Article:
Q. What if I don't have time for all of this?

A. It is a common sentiment to feel that, because of the obligations of career and family, you don't have the time to become as fit as you might like. Here's the good news: world class, age group strength and conditioning is obtainable through an hour a day, six days per week of training. It turns out that the intensity of training that optimizes physical conditioning is not sustainable past forty-five minutes to an hour. Athletes that train for hours a day are developing skill or training for sports that include adaptations inconsistent with elite strength and conditioning. Past one hour, more is not better! The typical CrossFit workout lasts between 5 and 30 minutes. Including warm up, skill practice, workout, and cool down you are able to obtain elite fitness in 1 hour or less
per day, 5-6 days per week!

Q. Is this for me?

A. Absolutely! Your needs and the Olympic athlete's differ by degree, not kind. Increased power, strength, cardiovascular and respiratory endurance, flexibility, stamina, coordination, agility, balance, and coordination are all important to the world's best athletes as well as our grandparents. The amazing truth is that the very same methods that elicit optimal response in the Olympic or professional athlete will optimize the same response in everyone. Of course, we can't load your grandmother with the same squatting weight that we'd assign an Olympic skier, but they both need to squat.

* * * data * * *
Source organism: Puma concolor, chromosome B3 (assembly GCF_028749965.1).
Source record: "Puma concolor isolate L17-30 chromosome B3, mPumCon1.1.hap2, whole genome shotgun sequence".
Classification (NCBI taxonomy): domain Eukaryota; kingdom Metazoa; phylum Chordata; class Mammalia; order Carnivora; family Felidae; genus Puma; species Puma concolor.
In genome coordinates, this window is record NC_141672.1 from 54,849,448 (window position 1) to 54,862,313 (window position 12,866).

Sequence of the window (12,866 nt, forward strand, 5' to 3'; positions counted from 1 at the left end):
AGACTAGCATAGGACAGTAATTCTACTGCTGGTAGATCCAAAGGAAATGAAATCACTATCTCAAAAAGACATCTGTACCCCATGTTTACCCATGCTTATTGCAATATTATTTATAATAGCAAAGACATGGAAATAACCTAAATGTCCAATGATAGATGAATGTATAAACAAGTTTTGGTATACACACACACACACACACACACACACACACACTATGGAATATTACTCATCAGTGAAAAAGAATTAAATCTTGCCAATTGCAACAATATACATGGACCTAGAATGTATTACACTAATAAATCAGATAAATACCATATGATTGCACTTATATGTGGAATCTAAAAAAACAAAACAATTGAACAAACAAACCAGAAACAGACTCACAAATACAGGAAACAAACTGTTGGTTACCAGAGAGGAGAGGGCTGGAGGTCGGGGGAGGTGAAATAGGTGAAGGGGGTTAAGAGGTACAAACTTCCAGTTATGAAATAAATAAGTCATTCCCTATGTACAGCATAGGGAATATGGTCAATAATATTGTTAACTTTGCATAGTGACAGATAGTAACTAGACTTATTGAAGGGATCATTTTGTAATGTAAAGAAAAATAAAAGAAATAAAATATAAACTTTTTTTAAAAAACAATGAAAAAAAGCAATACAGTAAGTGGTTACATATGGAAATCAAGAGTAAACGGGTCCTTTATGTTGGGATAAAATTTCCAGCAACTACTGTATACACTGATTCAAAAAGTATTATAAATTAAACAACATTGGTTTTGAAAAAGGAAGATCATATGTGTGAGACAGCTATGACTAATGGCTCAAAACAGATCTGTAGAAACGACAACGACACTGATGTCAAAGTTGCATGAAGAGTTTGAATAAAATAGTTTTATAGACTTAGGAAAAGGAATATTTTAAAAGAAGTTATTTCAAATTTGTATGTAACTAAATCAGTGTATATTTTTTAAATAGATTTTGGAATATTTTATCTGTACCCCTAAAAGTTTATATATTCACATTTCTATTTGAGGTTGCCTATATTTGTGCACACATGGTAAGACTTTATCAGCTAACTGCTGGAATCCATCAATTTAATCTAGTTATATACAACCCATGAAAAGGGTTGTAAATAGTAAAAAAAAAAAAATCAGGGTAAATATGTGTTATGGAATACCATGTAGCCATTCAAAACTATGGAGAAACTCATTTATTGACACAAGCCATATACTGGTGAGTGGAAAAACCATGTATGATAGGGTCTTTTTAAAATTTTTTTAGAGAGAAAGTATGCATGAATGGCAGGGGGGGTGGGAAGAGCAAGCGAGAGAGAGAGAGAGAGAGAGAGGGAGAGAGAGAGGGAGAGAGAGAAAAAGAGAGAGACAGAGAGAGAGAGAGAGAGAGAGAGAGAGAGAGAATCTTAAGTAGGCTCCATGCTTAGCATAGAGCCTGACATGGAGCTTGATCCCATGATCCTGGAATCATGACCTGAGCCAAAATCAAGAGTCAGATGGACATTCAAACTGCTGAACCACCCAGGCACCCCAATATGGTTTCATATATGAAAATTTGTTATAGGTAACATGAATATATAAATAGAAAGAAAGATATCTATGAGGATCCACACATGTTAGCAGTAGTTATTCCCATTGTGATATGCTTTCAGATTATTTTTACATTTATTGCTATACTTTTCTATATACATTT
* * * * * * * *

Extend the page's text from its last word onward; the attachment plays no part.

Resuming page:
Squatting is just one example of a movement that is universally valuable—essential to maintaining functional independence and improving fitness—yet rarely taught to any but the most advanced of athletes. This is a tragedy. Through painstakingly thorough coaching and incremental load assignment, CrossFit has been able to teach anyone who can care for themselves to perform safely and with maximum efficacy the same movements typically utilized by professional coaches in elite and certainly exclusive environments.

Q. What is World-Class Fitness in 100 Words?

A. Eat meat and vegetables, nuts and seeds, some fruit, little starch and no sugar. Keep intake to levels that will support exercise but not body fat. Practice and train major lifts: Deadlift, clean, squat, presses, C&J, and snatch. Similarly, master the basics of gymnastics: pull-ups, dips, rope climb, push-ups, sit-ups, presses to handstand, pirouettes, flips, splits, and holds. Bike, run, swim, row, etc, hard and fast. Five or six days per week mix these elements in as many combinations and patterns as creativity will allow. Routine is the enemy. Keep workouts short and intense. Regularly learn and play new sports.

Q. What if I have more questions?

A. Click here for the CrossFit FAQ section. If you still have questions feel free to call or email.
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